mistake#

mistake#
mistake vb Mistake, confuse, confound are comparable when they mean to mix up things, typically by taking one thing for another.
One mistakes one thing for another when by an error of perception or of thought or as a result of a predisposition or a bias one fails to recognize the thing or to comprehend its real nature and identifies it with something not itself or with something of another nature
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pointed out that Johnson's a's and o's have been mistaken one for the other— Sherbo

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the tendency of the rest of us to mistake gush for vigor and substitute rhetoric for imagination— Day Lewis

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One confuses one thing with another when one fails to distinguish two things that have similarities or common characteristics or to observe their lines of demarcation
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very possibly some of the cases confuse the principles that govern jurisdiction with those that govern merits— Justice Holmes

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far too intellectually keen to confuse moral problems with purely aesthetic problems— Ellis

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One confounds things, or one thing with another, when one mixes them up so hopelessly that one cannot detect their differences or distinctions. Confound usually carries a stronger connotation of mental bewilderment or of a muddled mind than the preceding words and accordingly is often preferred when the differences are more or less obvious to a clearheaded or intelligent person (courage must not be confounded with brutality.)
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Brutality is pleasure in forcing one's will upon other people; courage is indifference to personal misfortunes— Russell

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the temptation to confound accumulated knowledge and experience with intrinsic progress is almost irresistible— Inge

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Analogous words: addle, muddle, *confuse
Antonyms: recognize
mistake n *error, slip, lapse, blunder, faux pas, bull, howler, boner
Analogous words: confusion, confounding, mistaking (see corresponding verbs at MISTAKE): inadvertence (see corresponding adjective at CARELESS): neglecting or neglect, omitting or omission, disregarding, slighting or slight (see corresponding verbs at NEGLECT)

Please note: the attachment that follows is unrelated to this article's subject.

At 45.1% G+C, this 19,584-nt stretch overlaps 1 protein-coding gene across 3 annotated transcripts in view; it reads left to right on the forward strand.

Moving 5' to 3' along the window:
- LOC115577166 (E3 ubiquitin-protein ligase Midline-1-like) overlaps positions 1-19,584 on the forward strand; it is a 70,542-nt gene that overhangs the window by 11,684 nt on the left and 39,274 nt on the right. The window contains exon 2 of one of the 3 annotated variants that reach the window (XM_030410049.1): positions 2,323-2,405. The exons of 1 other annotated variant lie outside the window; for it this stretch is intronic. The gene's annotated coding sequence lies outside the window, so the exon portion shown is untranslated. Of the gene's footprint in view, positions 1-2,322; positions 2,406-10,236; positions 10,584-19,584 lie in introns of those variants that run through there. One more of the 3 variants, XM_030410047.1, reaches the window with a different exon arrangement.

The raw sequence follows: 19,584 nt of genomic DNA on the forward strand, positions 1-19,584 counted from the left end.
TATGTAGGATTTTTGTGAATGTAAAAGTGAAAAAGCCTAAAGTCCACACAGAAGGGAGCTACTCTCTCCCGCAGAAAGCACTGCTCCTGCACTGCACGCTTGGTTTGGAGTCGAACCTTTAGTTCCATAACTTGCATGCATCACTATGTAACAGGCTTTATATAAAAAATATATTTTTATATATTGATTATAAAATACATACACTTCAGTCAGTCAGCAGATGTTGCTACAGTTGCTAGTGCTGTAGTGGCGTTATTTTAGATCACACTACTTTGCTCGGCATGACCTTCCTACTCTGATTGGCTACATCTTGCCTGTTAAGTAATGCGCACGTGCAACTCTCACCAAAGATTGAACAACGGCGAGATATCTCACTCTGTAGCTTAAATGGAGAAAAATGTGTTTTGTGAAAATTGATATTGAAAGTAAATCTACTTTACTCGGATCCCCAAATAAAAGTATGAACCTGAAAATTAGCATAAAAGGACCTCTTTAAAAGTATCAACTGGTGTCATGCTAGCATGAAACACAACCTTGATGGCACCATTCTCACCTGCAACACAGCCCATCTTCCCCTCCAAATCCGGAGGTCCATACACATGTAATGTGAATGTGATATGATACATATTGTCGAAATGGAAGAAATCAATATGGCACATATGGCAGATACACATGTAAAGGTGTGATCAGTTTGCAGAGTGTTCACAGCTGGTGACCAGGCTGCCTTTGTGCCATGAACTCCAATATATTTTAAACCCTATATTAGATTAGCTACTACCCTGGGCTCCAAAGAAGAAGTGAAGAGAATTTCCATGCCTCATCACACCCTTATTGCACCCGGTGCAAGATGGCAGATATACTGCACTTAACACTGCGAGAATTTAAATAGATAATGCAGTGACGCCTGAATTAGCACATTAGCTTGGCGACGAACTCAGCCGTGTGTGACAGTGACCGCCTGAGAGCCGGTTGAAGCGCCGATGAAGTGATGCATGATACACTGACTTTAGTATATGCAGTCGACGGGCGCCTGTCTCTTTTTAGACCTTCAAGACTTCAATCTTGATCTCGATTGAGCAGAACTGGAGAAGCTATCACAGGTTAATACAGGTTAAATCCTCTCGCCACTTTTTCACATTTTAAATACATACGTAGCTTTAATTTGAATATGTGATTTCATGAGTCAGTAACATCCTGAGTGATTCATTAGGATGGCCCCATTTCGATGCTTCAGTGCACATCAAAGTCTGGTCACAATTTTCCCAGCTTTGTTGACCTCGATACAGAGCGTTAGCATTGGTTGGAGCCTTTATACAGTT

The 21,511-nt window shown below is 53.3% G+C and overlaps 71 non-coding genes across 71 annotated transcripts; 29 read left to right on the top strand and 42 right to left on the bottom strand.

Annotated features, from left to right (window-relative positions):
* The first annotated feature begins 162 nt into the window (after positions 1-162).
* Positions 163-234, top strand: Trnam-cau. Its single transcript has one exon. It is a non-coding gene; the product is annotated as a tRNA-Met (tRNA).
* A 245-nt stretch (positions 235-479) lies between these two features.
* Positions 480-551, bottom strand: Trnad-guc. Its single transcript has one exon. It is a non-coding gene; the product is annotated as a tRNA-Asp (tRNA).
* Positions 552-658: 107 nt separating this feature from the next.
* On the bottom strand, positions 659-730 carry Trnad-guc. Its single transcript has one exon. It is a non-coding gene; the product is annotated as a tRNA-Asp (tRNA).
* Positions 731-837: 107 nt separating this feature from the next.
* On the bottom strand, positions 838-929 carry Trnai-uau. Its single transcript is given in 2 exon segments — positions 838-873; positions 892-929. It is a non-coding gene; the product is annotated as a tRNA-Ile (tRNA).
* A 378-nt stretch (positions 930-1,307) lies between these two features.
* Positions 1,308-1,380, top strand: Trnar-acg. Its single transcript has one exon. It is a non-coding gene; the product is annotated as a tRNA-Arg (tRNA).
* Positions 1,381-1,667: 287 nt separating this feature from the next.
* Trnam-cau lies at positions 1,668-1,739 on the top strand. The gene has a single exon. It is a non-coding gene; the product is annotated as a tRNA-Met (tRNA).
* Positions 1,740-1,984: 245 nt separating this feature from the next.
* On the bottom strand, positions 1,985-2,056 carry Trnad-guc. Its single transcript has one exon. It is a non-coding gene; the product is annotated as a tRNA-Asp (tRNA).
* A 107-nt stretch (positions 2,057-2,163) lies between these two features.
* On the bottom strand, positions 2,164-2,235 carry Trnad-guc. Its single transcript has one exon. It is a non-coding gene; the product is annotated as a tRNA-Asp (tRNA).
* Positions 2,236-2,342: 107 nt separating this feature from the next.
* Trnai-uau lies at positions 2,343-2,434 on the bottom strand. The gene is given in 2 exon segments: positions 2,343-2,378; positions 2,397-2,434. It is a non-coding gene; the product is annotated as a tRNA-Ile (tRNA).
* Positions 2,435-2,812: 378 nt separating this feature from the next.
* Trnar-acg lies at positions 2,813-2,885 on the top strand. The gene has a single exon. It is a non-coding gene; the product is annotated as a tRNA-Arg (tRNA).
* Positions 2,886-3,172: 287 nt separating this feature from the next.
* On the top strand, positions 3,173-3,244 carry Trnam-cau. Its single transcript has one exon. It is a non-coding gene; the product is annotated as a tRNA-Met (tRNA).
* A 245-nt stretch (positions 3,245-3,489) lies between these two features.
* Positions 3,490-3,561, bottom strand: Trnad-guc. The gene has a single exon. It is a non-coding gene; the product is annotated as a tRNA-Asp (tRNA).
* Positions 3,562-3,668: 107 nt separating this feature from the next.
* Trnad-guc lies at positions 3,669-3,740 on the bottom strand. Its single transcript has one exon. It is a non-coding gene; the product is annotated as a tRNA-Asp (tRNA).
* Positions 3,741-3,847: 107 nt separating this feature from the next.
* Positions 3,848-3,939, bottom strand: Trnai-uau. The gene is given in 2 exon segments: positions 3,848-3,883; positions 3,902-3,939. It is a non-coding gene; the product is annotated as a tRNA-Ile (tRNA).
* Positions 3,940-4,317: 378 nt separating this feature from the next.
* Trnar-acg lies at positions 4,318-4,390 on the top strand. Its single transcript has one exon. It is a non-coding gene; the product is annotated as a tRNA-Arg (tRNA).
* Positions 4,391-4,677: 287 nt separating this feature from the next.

New Dictionary of Synonyms. 2014.

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Look at other dictionaries:

  • mistake — mis·take n 1: an unintentional error esp. in legal procedure or form that does not indicate bad faith and that commonly warrants excuse or relief by the court the court s power to revise a judgment because of fraud, mistake, or irregularity a… …   Law dictionary

  • Mistake — Mis*take (m[i^]s*t[=a]k ), v. t. [imp. & obs. p. p. {Mistook} (m[i^]s*t[oo^]k ); p. p. {Mistaken} (m[i^]s*t[=a]k n); p. pr. & vb. n. {Mistaking}.] [Pref. mis + take: cf. Icel. mistaka.] 1. To take or choose wrongly. [Obs. or R.] Shak. [1913… …   The Collaborative International Dictionary of English

  • mistake — [mi stāk′] vt. mistook, mistaken or Obs. mistook, mistaking [ME mistaken < ON mistaka, to take wrongly: see MIS 1 & TAKE] 1. to understand or perceive wrongly; interpret or judge incorrectly [mistake someone s motives] 2. to tak …   English World dictionary

  • Mistake — Mis*take (m[i^]s*t[=a]k ), n. 1. An apprehending wrongly; a misconception; a misunderstanding; a fault in opinion or judgment; an unintentional error of conduct. [1913 Webster] Infallibility is an absolute security of the understanding from all… …   The Collaborative International Dictionary of English

  • Mistake — Mis*take , v. i. To err in knowledge, perception, opinion, or judgment; to commit an unintentional error. [1913 Webster] Servants mistake, and sometimes occasion misunderstanding among friends. Swift. [1913 Webster] …   The Collaborative International Dictionary of English

  • mistake — [n] error, misunderstanding aberration, blooper*, blunder, boo boo*, bungle, confusion, delusion, erratum, false move, false step, fault, faux pas, flub*, fluff*, gaffe, illusion, inaccuracy, inadvertence, lapse, misapplication, misapprehension,… …   New thesaurus

  • mistake — ► NOUN 1) a thing that is incorrect. 2) an error of judgement. ► VERB (past mistook; past part. mistaken) 1) be wrong about. 2) (mistake for) confuse (someone or something) with …   English terms dictionary

  • mistake — mis|take1 W2S2 [mıˈsteık] n 1.) something that has been done in the wrong way, or an opinion or statement that is incorrect →↑error mistake in ▪ We may have made a mistake in our calculations. ▪ a mistake in the law ▪ Ivan s work is always full… …   Dictionary of contemporary English

  • MISTAKE — A legal transaction requires that the making up of the mind (or the conclusive intention of the parties to close the bargain – gemirat ha da at) be demonstrated (see acquisition , Modes of). When it is apparent that one of the parties lacked such …   Encyclopedia of Judaism

  • mistake — mis|take1 [ mı steık ] noun count *** 1. ) something that you have not done correctly, or something you say or think that is not correct: make a mistake: I won t make the same mistake again! Don t worry, it s an easy mistake to make. correct a… …   Usage of the words and phrases in modern English

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